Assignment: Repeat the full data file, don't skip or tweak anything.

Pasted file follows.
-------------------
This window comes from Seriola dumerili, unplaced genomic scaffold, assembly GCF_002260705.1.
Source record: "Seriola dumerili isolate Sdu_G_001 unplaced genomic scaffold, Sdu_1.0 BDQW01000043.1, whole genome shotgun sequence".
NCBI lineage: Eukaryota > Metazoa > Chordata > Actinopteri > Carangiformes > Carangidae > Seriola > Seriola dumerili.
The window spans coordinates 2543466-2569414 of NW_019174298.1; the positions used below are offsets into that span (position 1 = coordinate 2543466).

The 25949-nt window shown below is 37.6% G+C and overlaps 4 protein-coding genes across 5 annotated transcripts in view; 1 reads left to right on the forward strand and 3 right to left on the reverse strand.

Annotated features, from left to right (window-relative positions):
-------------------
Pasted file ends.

This window comes from Seriola dumerili, unplaced genomic scaffold, assembly GCF_002260705.1.
Source record: "Seriola dumerili isolate Sdu_G_001 unplaced genomic scaffold, Sdu_1.0 BDQW01000043.1, whole genome shotgun sequence".
NCBI lineage: Eukaryota > Metazoa > Chordata > Actinopteri > Carangiformes > Carangidae > Seriola > Seriola dumerili.
The window spans coordinates 2543466-2569414 of NW_019174298.1; the positions used below are offsets into that span (position 1 = coordinate 2543466).

The 25949-nt window shown below is 37.6% G+C and overlaps 4 protein-coding genes across 5 annotated transcripts in view; 1 reads left to right on the forward strand and 3 right to left on the reverse strand.

Annotated features, from left to right (window-relative positions):